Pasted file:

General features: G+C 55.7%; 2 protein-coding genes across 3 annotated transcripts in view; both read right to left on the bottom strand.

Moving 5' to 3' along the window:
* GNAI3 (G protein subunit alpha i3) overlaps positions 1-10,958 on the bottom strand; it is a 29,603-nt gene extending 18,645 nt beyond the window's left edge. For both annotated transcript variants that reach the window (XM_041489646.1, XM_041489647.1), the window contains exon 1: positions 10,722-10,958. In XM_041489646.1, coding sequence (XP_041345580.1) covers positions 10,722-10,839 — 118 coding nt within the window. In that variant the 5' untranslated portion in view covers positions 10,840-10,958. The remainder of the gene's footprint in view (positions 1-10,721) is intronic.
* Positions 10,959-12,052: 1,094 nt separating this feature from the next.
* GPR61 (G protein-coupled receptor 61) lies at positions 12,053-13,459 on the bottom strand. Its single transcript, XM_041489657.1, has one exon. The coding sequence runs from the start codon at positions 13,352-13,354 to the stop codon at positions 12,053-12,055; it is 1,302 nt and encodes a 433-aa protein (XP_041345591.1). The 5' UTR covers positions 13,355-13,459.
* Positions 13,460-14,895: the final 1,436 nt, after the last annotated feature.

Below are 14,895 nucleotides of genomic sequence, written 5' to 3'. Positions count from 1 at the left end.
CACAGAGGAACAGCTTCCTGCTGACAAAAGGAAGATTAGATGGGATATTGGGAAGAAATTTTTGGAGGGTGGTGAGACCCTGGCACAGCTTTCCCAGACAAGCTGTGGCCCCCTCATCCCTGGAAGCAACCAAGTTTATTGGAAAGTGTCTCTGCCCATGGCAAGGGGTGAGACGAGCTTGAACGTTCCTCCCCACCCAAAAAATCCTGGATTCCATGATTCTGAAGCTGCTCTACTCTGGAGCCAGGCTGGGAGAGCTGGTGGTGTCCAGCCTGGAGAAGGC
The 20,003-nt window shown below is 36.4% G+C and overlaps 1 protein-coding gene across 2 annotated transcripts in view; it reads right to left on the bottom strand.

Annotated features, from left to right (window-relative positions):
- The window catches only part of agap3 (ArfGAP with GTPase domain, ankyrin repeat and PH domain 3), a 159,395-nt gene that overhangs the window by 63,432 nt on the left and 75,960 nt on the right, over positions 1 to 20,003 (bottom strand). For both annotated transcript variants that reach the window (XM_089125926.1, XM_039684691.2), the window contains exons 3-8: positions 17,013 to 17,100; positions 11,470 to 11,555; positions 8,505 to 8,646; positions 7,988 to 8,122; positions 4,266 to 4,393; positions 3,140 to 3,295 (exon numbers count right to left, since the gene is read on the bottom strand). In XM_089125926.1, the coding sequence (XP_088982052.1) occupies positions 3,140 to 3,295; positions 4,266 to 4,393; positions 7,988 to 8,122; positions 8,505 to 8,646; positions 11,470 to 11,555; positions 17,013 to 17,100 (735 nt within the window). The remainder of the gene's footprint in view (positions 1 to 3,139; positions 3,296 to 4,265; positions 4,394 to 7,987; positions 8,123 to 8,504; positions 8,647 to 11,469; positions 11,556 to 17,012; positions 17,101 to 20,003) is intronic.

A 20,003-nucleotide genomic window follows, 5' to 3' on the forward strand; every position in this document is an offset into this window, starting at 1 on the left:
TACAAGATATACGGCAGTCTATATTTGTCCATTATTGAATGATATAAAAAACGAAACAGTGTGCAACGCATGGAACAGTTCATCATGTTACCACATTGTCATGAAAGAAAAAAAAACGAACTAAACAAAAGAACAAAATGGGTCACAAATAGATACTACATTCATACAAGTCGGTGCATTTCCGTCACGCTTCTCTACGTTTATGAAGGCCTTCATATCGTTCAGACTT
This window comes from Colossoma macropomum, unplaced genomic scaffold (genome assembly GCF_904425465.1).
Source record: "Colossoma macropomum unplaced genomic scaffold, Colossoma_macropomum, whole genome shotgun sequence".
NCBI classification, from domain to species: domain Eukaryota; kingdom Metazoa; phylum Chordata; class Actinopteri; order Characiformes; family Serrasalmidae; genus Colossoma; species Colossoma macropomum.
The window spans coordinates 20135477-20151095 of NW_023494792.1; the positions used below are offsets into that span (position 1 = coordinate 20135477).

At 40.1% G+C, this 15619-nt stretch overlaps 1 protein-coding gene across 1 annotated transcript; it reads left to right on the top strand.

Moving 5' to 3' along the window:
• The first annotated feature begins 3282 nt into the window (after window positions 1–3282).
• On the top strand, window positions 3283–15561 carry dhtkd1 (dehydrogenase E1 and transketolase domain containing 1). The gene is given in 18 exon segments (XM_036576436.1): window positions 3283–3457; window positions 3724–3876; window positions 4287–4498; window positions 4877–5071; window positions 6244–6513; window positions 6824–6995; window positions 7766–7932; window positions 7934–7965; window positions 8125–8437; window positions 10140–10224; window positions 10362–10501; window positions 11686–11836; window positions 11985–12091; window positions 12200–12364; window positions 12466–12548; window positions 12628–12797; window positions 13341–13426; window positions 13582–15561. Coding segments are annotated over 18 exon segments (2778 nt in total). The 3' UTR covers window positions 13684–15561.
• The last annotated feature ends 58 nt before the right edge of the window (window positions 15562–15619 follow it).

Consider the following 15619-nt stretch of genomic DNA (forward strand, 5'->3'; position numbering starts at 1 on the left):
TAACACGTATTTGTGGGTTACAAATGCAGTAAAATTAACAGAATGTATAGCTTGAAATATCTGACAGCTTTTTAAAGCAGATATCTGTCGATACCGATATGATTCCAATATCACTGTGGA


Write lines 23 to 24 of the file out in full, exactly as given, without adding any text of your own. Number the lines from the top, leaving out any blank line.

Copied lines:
Consider the following 15619-nt stretch of genomic DNA (forward strand, 5'->3'; position numbering starts at 1 on the left):
TAACACGTATTTGTGGGTTACAAATGCAGTAAAATTAACAGAATGTATAGCTTGAAATATCTGACAGCTTTTTAAAGCAGATATCTGTCGATACCGATATGATTCCAATATCACTGTGGA